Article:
More deer expected to survive winter
ESCANABA — Spring may still be far away, but the Michigan Department of Natural Resources (DNR) has already found some reasons to believe deer survival rates in the Upper Peninsula could be better this winter.
“We’re hopeful that it might be a mild winter,” DNR Escanaba Field Office Wildlife Biologist Karen Sexton said.
Sexton noted that relatively warm temperatures over the past few weeks have caused snow cover in the area to compact, allowing deer to be more mobile during the winter.
“(That’s) really going to be advantageous for deer survival,” she said.
The DNR’s most recent information on deer populations in Michigan comes from reports given to them by hunters during the 2016 firearm deer hunting season, Sexton said. These reports included statewide mail surveys and deer camp surveys that were specific to the U.P.
“The reports that we’re receiving from hunters… indicate that the number of deer seen per day is improved from the previous season,” Sexton said. She also noted that fawn sightings in the area appear to be up — an early sign that deer populations may have begun to rebound.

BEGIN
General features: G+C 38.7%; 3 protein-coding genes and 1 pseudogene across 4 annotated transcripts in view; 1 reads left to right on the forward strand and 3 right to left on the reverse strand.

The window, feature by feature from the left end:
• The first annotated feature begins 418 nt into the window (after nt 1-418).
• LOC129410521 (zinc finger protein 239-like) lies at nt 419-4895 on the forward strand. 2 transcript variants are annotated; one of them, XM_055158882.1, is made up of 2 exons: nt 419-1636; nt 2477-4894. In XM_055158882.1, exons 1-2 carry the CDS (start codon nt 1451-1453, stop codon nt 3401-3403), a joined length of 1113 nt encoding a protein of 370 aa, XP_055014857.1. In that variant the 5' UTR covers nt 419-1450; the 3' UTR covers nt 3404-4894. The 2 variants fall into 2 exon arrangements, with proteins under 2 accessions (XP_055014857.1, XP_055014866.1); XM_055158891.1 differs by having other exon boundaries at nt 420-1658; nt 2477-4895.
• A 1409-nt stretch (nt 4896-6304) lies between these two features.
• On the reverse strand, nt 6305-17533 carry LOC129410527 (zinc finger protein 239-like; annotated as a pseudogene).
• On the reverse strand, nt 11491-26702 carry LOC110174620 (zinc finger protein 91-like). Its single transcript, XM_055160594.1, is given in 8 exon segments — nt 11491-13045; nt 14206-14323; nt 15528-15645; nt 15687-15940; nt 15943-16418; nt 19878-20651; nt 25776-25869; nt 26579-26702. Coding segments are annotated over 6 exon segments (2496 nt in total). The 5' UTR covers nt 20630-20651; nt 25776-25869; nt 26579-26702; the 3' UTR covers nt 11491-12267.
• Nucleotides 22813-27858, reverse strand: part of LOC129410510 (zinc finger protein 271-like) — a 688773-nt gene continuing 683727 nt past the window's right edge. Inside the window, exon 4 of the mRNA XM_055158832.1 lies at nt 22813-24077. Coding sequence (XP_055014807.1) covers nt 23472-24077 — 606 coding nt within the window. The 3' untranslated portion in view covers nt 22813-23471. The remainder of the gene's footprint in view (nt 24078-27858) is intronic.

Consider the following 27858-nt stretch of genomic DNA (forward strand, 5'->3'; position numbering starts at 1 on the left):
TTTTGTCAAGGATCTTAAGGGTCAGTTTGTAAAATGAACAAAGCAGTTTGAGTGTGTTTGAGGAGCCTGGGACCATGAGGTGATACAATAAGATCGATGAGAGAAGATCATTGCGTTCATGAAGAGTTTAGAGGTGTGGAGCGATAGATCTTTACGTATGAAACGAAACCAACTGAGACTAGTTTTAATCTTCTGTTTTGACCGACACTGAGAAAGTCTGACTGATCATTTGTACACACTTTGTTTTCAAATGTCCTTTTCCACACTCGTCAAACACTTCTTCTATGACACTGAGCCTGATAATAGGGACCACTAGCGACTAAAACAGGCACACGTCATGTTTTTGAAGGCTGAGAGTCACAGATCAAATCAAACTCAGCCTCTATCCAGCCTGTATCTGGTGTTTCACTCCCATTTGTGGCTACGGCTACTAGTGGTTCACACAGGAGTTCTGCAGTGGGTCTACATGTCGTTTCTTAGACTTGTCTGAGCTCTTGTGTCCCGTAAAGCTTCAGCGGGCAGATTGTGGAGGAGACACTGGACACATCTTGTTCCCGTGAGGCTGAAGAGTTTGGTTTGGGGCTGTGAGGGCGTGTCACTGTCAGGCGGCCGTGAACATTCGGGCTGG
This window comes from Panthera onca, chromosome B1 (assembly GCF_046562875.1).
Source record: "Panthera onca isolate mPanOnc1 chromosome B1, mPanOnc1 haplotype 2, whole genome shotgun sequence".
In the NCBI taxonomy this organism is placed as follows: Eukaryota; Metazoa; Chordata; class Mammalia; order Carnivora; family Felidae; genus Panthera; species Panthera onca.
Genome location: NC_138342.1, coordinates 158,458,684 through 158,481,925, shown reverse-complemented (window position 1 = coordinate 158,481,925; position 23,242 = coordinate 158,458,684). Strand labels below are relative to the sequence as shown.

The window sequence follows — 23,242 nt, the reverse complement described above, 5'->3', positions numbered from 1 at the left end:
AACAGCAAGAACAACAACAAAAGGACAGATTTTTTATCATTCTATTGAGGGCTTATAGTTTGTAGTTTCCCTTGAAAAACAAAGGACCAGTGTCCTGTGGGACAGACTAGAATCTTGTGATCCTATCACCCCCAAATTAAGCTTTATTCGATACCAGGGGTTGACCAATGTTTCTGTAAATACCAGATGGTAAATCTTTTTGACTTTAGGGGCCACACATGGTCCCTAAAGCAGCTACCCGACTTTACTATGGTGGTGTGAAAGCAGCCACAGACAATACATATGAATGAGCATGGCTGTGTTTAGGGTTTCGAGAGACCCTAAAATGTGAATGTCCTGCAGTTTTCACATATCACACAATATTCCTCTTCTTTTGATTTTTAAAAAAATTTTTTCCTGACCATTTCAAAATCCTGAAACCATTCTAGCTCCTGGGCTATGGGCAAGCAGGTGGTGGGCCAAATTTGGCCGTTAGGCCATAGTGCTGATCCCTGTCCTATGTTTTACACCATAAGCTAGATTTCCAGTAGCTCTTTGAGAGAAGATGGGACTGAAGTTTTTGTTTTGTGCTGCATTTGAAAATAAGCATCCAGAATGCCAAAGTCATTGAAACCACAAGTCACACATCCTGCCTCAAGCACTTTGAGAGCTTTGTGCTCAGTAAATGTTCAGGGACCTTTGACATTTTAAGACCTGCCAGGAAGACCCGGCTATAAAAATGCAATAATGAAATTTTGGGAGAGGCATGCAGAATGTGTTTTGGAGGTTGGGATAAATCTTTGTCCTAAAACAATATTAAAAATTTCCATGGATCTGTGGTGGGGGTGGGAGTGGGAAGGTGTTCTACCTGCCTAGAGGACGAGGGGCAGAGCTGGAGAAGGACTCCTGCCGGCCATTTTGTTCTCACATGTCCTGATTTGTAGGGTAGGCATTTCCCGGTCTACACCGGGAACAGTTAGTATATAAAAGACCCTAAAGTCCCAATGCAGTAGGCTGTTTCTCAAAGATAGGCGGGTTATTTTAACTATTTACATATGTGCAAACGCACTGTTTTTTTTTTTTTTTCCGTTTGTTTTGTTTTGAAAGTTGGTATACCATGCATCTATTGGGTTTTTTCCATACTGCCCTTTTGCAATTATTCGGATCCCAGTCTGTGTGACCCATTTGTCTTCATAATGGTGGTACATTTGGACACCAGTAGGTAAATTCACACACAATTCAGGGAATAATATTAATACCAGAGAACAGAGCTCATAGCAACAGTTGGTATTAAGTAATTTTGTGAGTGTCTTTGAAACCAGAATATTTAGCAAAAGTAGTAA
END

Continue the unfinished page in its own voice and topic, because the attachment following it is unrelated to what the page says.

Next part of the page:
While these are all positive indicators, Sexton noted it is still too early to know what effect this winter will have on the Upper Peninsula’s deer population.
“Winter’s not quite over yet,” she said.
In February, the DNR’s U.P. wildlife staff will participate in winter deer surveys.
“That helps us understand the areas that the deer are occupying during the winter period, as well as … relative abundance,” Sexton said.
People living in eligible areas who wish to help boost deer survival rates are currently able to apply for supplemental deer feeding permits, Sexton said.
“It increases survival by providing feed through winter,” Sexton said.
The DNR authorized the issuing of feeding permits in the southern U.P. after average snowfall totals from the Escanaba and Crystal Falls Field Offices were found to have passed a predetermined threshold by Jan. 16.
Those who apply for and receive permits are asked to place deer feed in sheltered areas under conifer cover and away from regular use by humans. Participants are only allowed to feed deer with grains — no fruits or vegetables can be used for this purpose.